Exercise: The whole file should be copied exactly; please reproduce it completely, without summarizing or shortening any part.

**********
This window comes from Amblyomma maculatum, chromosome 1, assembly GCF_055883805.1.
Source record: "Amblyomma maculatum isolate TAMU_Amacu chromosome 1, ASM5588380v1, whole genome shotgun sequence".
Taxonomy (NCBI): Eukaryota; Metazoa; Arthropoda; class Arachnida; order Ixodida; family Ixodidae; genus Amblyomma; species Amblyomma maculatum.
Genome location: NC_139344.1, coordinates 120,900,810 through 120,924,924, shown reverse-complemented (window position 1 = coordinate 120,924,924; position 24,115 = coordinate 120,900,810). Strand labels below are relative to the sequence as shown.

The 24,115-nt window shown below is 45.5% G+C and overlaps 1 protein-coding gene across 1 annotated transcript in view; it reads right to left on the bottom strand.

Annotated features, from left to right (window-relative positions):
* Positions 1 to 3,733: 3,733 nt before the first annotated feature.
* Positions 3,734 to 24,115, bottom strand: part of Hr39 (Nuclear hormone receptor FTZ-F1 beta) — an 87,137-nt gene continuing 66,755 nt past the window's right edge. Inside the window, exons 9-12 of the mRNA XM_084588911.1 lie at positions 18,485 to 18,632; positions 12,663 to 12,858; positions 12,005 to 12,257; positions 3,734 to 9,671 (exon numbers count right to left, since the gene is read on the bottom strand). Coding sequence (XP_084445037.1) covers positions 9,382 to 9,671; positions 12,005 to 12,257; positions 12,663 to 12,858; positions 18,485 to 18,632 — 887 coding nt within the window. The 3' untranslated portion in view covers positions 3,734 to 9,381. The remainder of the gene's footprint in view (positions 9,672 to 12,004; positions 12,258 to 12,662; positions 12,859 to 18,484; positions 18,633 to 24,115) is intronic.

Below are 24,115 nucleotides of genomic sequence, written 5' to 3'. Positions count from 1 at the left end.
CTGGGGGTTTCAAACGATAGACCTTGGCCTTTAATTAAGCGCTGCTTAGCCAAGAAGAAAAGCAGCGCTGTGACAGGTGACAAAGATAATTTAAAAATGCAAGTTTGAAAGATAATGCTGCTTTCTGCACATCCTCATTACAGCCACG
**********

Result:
This window comes from Amblyomma maculatum, chromosome 1, assembly GCF_055883805.1.
Source record: "Amblyomma maculatum isolate TAMU_Amacu chromosome 1, ASM5588380v1, whole genome shotgun sequence".
Taxonomy (NCBI): Eukaryota; Metazoa; Arthropoda; class Arachnida; order Ixodida; family Ixodidae; genus Amblyomma; species Amblyomma maculatum.
Genome location: NC_139344.1, coordinates 120,900,810 through 120,924,924, shown reverse-complemented (window position 1 = coordinate 120,924,924; position 24,115 = coordinate 120,900,810). Strand labels below are relative to the sequence as shown.

The 24,115-nt window shown below is 45.5% G+C and overlaps 1 protein-coding gene across 1 annotated transcript in view; it reads right to left on the bottom strand.

Annotated features, from left to right (window-relative positions):
* Positions 1 to 3,733: 3,733 nt before the first annotated feature.
* Positions 3,734 to 24,115, bottom strand: part of Hr39 (Nuclear hormone receptor FTZ-F1 beta) — an 87,137-nt gene continuing 66,755 nt past the window's right edge. Inside the window, exons 9-12 of the mRNA XM_084588911.1 lie at positions 18,485 to 18,632; positions 12,663 to 12,858; positions 12,005 to 12,257; positions 3,734 to 9,671 (exon numbers count right to left, since the gene is read on the bottom strand). Coding sequence (XP_084445037.1) covers positions 9,382 to 9,671; positions 12,005 to 12,257; positions 12,663 to 12,858; positions 18,485 to 18,632 — 887 coding nt within the window. The 3' untranslated portion in view covers positions 3,734 to 9,381. The remainder of the gene's footprint in view (positions 9,672 to 12,004; positions 12,258 to 12,662; positions 12,859 to 18,484; positions 18,633 to 24,115) is intronic.

Below are 24,115 nucleotides of genomic sequence, written 5' to 3'. Positions count from 1 at the left end.
CTGGGGGTTTCAAACGATAGACCTTGGCCTTTAATTAAGCGCTGCTTAGCCAAGAAGAAAAGCAGCGCTGTGACAGGTGACAAAGATAATTTAAAAATGCAAGTTTGAAAGATAATGCTGCTTTCTGCACATCCTCATTACAGCCACG